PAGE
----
What role have states involved in a rivalry with another state played in shaping the dynamics of their rival's civil wars? How can the existence of an interstate rival affect rebel calculations whether to continue fighting or stop the violence and negotiate? And to what extent does rival intervention differ in its impact on civil war duration from interventions by other actors? This paper argues that the existence of an interstate rival can prolong conflict even when actual aid has not been granted. The mere expectation of assistance from a rival, whether in the form of military intervention or provision of funds, can deter rebels from seeking settlement and motivate fighting at least for some time until resources are depleted. We estimate conditions under which interstate rivals are most likely to intervene in civil wars. We then argue that conditions conducive to rival intervention serve as a base upon which rebels form their expectations of forthcoming aid. We use predicted probabilities from the probit and the multinomial logit model to calculate expectations of rival intervention. Finally, using duration analysis we show that expectations of rival intervention can substantially prolong civil wars especially in a transparent society.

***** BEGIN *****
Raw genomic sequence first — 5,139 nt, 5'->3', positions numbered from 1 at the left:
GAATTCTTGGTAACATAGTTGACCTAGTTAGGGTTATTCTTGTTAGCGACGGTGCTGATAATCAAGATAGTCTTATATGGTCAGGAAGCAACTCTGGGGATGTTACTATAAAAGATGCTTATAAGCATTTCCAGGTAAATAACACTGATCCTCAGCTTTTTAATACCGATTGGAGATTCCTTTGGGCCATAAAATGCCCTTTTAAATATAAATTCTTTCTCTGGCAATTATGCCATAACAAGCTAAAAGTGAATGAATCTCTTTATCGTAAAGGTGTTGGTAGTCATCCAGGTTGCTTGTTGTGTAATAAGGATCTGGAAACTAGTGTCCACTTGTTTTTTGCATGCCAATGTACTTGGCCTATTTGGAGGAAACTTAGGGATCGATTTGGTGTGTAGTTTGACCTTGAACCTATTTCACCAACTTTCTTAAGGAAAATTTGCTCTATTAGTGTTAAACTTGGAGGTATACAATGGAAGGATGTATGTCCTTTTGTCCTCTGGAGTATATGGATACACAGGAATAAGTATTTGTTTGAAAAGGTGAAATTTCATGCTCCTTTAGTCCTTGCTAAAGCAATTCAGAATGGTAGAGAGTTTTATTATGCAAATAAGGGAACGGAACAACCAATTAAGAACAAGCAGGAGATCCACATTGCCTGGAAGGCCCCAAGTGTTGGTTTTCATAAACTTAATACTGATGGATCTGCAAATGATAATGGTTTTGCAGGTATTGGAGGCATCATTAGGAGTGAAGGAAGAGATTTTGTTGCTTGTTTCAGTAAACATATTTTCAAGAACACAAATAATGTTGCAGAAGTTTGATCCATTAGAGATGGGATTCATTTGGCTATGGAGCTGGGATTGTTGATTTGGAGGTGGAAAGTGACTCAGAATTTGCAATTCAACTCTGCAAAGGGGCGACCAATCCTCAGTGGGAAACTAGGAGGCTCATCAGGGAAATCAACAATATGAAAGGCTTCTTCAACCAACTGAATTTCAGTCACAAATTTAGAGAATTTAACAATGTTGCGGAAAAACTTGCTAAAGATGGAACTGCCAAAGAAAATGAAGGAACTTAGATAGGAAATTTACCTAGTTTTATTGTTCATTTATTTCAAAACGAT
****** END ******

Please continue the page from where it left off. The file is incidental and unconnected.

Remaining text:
Akcinaroglu, Seden and Elizabeth Radziszewski. 2005. "Expectations, Rivalries, and Civil War Duration." International Interactions 31: 349-374. https://www.tandfonline.com/doi/abs/10.1080/03050620500303449?journalCode=gini20